by Sonni Quick
Still, in the beginning at least, I thought he was safe there. But he wasn’t, and the treatment this time in G5 is a lot worse than it was before. Either that or he just didn’t tell me everything so I wouldn’t worry. This is torture. This violent abuse. You get treated in ways no human being should ever treat another human being. When your captors get away with grinding your face into the floor, jamming you headfirst into a wall and split your head open, jump on you and beat you while your hands are cuffed behind your back, you know you have no place where it is safe. These are prison guard brutality is real yet there is no punishment. Why this kind of behavior is not only allowed, but also condoned, makes me very angry. It makes me feel helpless because I know there is nothing I can do to help him. Why is this allowed!?
Some of the guards exhibit worse, insanely criminal minds than many of the inmates, yet they are allowed to leave the building at the end of their shifts and go home. To their wives? To their girlfriends? Do they tell them the brutal things they did to other human beings while they work? Can they go home and say, “Hi, honey I’m home”, and then go outside and play with their kids? Or are their own heads so screwed up by the violence they perpetrate that they instead end up in a bar trying to drink their memories away? Because I know, from some of things I’ve read, only someone who is psychotic would enjoy the things they do to inmates, when the inmates can’t do anything about it.They say they are breaking prison rules. They will get ganged up on by five guys at a time, in armor, who’s sole purpose is to spray them with gas, rip them apart and make sure they are way beyond hurt. Prison politics have their own set of rules that have nothing to do with what is considered breaking the law in the land of the free.
Jamie has worked his way up the levels to reach certain benefits more than once. It never lasts for long. Jamie has a strong sense of what is right and what is wrong. He expects if someone makes him a promise to do something they should be accountable to that promise. When that doesn’t happen he gets angry and lets them they are wrong. The more he insists on trying to right that wrong the harder he gets punished. What does that teach him? How is he to learn to trust someone when they use the words, “I promise” yet that promise means nothing? He is constantly judged to be right or wrong so expects other people to behave accordingly, especially when the words, “I promise” are being used. Even through these situations he is expected to remain calm and not get angry? Because if he does get angry it is the excuse to make him feel more pain and suffering.
Next up the ladder is level G4. On this level you get to leave your cell to go to chow and you get a little time in rec to watch TV. It isn’t much, but it is better than having your food put through a slot in the door. You don’t have to eat so many meals of biscuits and peanut butter, or two pancakes and peanut butter. When you can go to chow the food is at least a little better. Not by much, most of it still look like slop, but you can get a hot meal and there is more food.
I don’t think there is G3, at least not that I’ve heard of. When you make it to G2 you are allowed to make phone calls and you can have contact visits sitting at a table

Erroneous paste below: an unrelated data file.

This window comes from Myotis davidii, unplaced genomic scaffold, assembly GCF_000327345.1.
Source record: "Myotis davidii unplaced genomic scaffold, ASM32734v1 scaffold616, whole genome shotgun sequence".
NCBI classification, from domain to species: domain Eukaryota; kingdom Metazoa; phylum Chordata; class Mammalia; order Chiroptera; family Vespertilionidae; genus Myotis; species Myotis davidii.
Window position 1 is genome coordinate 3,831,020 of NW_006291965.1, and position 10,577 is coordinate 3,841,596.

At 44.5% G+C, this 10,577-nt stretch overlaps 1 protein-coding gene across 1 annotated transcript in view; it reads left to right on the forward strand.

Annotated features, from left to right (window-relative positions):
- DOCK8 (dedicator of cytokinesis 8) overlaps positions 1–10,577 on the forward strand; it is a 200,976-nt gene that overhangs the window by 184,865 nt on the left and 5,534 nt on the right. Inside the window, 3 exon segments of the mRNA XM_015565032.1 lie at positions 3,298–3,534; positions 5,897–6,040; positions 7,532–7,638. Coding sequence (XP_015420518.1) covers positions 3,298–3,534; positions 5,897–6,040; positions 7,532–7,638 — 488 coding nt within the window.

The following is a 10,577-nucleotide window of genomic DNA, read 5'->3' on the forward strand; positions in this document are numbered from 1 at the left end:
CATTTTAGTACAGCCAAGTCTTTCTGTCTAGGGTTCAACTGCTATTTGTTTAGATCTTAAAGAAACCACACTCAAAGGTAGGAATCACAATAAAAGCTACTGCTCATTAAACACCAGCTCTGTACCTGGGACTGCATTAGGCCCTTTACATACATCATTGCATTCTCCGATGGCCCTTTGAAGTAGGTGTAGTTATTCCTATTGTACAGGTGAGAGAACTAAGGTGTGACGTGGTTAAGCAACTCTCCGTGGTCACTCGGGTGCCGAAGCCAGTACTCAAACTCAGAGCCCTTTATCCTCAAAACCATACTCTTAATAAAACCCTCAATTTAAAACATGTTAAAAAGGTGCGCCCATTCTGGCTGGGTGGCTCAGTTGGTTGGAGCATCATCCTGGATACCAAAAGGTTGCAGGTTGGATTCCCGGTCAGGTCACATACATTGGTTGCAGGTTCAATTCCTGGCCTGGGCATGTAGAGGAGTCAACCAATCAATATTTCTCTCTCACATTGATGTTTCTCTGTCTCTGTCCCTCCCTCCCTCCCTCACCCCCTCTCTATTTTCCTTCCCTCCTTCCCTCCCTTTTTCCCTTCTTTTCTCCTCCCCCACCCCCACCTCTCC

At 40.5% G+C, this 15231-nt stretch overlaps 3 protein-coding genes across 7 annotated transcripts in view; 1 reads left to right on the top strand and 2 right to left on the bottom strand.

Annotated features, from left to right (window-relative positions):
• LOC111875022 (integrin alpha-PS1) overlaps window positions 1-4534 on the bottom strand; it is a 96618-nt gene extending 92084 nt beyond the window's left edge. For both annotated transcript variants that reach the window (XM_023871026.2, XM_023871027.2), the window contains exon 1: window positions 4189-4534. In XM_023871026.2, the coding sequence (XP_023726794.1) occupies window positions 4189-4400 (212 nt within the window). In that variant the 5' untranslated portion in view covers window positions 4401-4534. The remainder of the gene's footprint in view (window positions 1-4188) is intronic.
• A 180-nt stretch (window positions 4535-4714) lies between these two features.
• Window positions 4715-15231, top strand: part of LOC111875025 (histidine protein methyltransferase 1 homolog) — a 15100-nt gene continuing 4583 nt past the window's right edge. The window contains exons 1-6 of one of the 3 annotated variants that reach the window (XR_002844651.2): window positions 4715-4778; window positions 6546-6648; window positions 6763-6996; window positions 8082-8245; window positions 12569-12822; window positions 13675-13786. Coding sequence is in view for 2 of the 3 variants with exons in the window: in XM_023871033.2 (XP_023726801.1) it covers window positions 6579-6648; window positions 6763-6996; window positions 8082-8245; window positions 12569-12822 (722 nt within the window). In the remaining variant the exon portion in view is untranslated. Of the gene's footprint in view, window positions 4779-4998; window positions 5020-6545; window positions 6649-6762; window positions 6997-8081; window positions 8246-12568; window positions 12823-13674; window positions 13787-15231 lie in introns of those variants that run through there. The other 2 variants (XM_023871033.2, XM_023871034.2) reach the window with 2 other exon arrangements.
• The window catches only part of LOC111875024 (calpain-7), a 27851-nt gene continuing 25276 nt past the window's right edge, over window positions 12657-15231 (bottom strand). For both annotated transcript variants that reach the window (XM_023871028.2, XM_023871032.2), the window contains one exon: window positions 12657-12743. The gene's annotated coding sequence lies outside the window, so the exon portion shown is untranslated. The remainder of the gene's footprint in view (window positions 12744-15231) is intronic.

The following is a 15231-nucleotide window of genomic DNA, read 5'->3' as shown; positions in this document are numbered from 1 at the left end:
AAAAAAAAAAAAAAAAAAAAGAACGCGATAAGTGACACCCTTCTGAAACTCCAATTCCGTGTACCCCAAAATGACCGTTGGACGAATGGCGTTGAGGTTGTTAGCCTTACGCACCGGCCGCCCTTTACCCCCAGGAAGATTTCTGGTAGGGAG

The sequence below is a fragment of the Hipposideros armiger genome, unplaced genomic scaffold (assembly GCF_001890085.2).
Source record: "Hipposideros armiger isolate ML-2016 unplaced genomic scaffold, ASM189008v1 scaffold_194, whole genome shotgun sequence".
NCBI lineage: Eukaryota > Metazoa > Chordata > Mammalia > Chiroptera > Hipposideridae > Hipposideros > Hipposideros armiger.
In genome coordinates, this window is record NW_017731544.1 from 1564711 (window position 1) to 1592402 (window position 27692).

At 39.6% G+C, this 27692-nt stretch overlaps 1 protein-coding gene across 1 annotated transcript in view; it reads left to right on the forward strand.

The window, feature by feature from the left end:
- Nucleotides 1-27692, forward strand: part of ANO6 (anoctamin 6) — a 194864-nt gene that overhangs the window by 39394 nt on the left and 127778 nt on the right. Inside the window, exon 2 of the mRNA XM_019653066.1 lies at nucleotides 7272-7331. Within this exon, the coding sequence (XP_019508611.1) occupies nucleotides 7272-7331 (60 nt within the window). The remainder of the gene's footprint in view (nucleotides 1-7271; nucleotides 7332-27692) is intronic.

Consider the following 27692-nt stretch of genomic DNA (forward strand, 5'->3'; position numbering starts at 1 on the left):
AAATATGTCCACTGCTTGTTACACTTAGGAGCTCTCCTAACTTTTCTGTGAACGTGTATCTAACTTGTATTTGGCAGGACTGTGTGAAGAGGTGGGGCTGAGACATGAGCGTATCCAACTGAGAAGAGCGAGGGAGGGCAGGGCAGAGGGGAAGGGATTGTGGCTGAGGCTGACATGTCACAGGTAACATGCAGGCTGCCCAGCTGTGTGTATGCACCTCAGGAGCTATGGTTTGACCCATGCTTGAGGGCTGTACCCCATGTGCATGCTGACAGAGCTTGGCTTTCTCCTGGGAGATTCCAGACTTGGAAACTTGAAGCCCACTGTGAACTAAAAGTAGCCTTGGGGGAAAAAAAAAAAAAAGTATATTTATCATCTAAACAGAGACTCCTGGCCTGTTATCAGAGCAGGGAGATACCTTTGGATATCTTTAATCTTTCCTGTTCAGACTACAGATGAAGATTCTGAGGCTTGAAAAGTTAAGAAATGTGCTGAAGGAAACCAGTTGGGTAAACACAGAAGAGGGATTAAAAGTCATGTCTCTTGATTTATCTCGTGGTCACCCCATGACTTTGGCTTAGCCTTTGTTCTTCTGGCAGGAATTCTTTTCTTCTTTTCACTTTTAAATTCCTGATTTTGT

instead of sitting behind glass talking on a phone. You can also get a job, perhaps in the laundry or as a janitor to clean the showers. Prison labor is very important to the profit margin of the corporations that own the prison. There is no pay in Texas, but at least you get out of your cell and do something productive, something physical that makes you tired enough to go to sleep at night. Jamie has only made it to G2 once in the years we’ve been writing, and that lasted only a few weeks. He could call me for twenty very short minutes. I was the only person to register my phone. Being able to make phone calls in prison is their lifeline. Taking that away breaks their ties with their family and they may not get that back. No one else. No family. I honestly don’t understand how family can just pretend you don’t exist, but it seems to happen frequently to inmates. Out of sight, out of mind. I think they will throw him a party when he gets out and then go back to their separate corners and let him figure out what to do next with no help from them. There is no help now so why would that change later?
It doesn’t take much to get knocked back down to G5 again, A guard can file a case on you for anything they want, real or imagined. Another guard will always verify it is true. It snowballs from there. Inmates aren’t always allowed in the prison courtroom (UCC) when their fate is decided. The guard who filed the case doesn’t even have to be there. Another guard can stand in for him and swear it is true. Guards are always right and inmates are always wrong. It doesn’t matter what the issue is.
When Jamie reached G2 he applied to take a course to study for his GED and also to learn a trade. He wasn’t at that level long enough for it to take place. He has been in prison for nearly ten years and he has never been at a level to complete one program that would show the parole board in October of 2016, they should let him out. Without that they will most likely turn him down because without even a GED, and with at least that he has no chance of getting any kind of job anywhere. I understand that, but if they don’t allow him take any classes doesn’t that seem pretty deliberate? He’s not a hardened criminal. He wasn’t a gang member. He had no other convictions on his record. He was guilty of being black more than anything – and not being able to afford a real attorney. Is he guiltless? No. Does he deserve what they have done to him? Again, no.
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